It is not incomprehensible that growing competition in the marketplace would change corporate culture. The culture is now chiefly one of fear - our slightest misstep is a giant leap for our rivals. The employers’ solution comes as a surprise to no one, and is one that no one seriously expects to solve the problem – work harder or get fired.
Collaboration (chatting) and working flexibly (shirking) are seen as massive wastes of resources. Playing games or dozing off are things of bygone dynasties. Employees have no choice but to discard their individuality, kowtow and join the 996 schedule (72 hours a week).
The absurdity of years of lavish hiring may ultimately prove less ridiculous that it seems now. There are simply far too many people and the idea was always to stop the best people being snapped up by competitors. The notion of actually utilizing these people rather than corralling them in “teams” of less adequate individuals is beginning to take hold.
However, the sector is not composed exclusively of giants. There are unicorns, dwarves and many other mythical beasts in the marketplace, many that missed out on first-mover advantage, if it is an advantage. These companies need talented staff too, and presumably are aware that a more humane work environment is a big draw for the truly creative.
We are good at reflecting on the past, but we are often unaware of our present situation. Some have achieved financial freedom, but many have gained nothing but restlessness and heartbreak and the pressures on their employers are increasing. People are being forced to examine their true worth – worth to the company – and have no choice but to realize that many of them are worth nothing at all. Delving into the value and significance of the work itself can be soul destroying. Yes, you are doing nothing of any value. Yes, your days are surely numbered.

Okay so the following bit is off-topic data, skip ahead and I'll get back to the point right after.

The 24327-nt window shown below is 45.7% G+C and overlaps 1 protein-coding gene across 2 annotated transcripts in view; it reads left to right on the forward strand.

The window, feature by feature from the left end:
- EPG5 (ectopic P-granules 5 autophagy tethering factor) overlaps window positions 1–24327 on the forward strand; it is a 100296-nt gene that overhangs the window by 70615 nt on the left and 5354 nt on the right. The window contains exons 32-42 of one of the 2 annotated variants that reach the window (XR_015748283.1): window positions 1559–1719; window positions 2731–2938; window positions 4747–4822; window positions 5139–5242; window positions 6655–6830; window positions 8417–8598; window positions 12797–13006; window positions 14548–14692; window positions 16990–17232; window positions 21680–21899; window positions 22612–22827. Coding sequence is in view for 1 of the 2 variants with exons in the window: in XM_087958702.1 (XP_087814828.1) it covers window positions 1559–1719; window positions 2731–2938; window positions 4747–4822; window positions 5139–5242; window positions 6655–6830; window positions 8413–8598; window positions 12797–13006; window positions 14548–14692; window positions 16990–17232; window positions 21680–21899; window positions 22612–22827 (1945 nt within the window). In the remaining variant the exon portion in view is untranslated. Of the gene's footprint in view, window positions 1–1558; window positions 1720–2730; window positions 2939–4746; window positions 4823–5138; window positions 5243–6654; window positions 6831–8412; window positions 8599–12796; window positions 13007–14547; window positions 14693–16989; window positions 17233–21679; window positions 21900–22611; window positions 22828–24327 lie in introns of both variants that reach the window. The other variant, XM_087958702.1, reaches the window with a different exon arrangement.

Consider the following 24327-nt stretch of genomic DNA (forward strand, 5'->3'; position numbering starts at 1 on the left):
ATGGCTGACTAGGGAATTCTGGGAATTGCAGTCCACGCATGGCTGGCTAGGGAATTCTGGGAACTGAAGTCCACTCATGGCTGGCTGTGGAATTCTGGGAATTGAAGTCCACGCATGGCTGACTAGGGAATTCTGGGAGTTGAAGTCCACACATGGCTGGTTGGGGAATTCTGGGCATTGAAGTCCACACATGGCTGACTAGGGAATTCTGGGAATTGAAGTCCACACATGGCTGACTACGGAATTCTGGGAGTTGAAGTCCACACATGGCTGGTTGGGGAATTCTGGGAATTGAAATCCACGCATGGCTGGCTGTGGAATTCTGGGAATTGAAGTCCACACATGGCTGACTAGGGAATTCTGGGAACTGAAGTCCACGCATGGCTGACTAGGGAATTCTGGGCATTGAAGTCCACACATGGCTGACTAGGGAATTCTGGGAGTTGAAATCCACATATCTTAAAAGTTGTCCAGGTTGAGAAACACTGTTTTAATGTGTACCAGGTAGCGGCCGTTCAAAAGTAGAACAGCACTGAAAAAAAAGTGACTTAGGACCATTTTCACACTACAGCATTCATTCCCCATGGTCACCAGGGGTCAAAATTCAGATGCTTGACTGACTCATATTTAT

Panic sets in. Act busy, the boss is coming. Internet giants have moved away from the innovation that once defined them: no one cares about changing the world anymore. No one cares about what value their work creates. People worry over trifles -- whether they can grab more resources, get a promotion or a raise, pass the buck to someone else. Almost everyone is doing the one thing at any given tech giant today, and one thing only: trying to avoid the axe. It has nothing to do with any kind of “new economy.” It is no longer a moral quest.